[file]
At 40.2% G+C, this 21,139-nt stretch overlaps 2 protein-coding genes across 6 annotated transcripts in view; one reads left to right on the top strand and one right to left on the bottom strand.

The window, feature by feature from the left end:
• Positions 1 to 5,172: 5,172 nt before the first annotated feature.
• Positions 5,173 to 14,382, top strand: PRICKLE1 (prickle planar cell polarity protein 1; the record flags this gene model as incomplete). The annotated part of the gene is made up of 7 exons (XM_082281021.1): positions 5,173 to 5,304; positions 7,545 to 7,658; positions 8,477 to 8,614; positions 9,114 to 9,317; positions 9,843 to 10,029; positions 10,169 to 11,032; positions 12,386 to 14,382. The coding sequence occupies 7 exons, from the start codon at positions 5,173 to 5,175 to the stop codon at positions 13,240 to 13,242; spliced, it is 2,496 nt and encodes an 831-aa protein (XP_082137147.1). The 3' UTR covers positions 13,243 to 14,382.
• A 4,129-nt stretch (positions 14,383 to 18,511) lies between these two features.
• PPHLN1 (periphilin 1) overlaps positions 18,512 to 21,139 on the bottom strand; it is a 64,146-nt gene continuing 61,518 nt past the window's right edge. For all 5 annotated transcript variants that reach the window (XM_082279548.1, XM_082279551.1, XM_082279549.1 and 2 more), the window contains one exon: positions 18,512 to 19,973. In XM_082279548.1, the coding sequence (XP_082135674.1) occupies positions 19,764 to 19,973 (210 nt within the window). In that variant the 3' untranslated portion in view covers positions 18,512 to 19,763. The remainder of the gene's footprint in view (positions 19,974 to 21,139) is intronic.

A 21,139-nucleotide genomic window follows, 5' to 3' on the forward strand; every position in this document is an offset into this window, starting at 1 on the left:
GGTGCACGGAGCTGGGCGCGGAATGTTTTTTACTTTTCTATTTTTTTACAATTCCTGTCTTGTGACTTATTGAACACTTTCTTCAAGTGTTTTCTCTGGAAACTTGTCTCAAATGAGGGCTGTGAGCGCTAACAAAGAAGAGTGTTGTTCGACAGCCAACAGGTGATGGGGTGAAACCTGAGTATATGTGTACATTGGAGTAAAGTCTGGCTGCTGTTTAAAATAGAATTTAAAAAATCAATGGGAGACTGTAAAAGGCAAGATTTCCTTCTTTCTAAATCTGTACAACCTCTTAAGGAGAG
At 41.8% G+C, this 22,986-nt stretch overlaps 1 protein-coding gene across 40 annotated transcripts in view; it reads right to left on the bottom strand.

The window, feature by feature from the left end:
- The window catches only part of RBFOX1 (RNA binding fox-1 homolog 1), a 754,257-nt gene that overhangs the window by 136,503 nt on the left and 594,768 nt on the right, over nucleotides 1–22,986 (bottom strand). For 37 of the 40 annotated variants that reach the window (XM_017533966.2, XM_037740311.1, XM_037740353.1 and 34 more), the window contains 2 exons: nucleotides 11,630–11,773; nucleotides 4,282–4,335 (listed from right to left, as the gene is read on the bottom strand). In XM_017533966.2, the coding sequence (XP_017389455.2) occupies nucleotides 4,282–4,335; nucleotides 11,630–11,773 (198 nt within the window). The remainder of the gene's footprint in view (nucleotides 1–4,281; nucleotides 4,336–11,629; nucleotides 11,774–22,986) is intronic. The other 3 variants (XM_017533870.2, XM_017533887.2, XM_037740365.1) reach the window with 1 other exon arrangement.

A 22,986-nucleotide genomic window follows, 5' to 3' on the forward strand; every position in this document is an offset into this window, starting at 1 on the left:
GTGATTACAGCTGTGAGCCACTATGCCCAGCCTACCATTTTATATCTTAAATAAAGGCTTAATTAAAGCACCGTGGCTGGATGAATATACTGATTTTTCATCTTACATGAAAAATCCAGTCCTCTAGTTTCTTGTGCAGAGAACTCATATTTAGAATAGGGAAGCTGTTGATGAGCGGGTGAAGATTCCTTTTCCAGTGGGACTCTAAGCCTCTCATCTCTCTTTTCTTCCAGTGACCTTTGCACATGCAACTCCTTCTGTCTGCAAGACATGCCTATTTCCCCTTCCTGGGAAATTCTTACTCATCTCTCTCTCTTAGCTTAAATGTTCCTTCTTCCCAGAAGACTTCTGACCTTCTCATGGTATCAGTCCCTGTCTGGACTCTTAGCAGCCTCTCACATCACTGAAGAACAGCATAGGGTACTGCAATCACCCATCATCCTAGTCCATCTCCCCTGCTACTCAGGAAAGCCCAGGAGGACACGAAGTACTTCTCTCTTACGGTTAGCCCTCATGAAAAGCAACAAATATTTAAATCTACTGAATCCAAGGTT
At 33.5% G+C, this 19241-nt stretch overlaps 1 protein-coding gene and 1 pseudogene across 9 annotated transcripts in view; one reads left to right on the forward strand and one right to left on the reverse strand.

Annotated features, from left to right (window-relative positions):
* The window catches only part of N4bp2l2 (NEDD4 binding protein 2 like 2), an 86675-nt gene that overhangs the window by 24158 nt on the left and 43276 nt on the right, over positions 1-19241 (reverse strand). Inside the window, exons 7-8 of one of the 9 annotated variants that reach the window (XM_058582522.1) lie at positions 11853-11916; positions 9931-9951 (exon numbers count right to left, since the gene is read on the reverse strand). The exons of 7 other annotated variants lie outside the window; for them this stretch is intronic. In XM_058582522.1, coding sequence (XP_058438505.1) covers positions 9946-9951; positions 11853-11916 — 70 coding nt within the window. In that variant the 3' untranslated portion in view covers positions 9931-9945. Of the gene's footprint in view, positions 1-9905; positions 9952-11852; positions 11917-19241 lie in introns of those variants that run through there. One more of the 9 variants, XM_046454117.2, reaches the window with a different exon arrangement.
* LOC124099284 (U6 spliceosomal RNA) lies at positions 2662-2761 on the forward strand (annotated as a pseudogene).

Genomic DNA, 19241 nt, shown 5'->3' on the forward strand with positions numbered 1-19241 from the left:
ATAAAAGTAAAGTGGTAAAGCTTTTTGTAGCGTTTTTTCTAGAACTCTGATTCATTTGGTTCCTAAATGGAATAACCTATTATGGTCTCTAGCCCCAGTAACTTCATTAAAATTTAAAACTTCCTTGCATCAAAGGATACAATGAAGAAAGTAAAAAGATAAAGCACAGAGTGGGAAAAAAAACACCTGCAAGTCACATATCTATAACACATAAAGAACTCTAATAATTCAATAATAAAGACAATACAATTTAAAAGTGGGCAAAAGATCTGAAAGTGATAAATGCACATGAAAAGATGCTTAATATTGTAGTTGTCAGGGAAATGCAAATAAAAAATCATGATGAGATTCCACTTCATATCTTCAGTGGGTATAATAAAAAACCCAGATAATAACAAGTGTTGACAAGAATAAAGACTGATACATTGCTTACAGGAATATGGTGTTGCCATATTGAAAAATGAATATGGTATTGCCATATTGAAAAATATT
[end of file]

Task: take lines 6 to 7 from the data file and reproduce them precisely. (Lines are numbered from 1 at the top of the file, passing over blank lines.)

• PPHLN1 (periphilin 1) overlaps positions 18,512 to 21,139 on the bottom strand; it is a 64,146-nt gene continuing 61,518 nt past the window's right edge. For all 5 annotated transcript variants that reach the window (XM_082279548.1, XM_082279551.1, XM_082279549.1 and 2 more), the window contains one exon: positions 18,512 to 19,973. In XM_082279548.1, the coding sequence (XP_082135674.1) occupies positions 19,764 to 19,973 (210 nt within the window). In that variant the 3' untranslated portion in view covers positions 18,512 to 19,763. The remainder of the gene's footprint in view (positions 19,974 to 21,139) is intronic.

A 21,139-nucleotide genomic window follows, 5' to 3' on the forward strand; every position in this document is an offset into this window, starting at 1 on the left: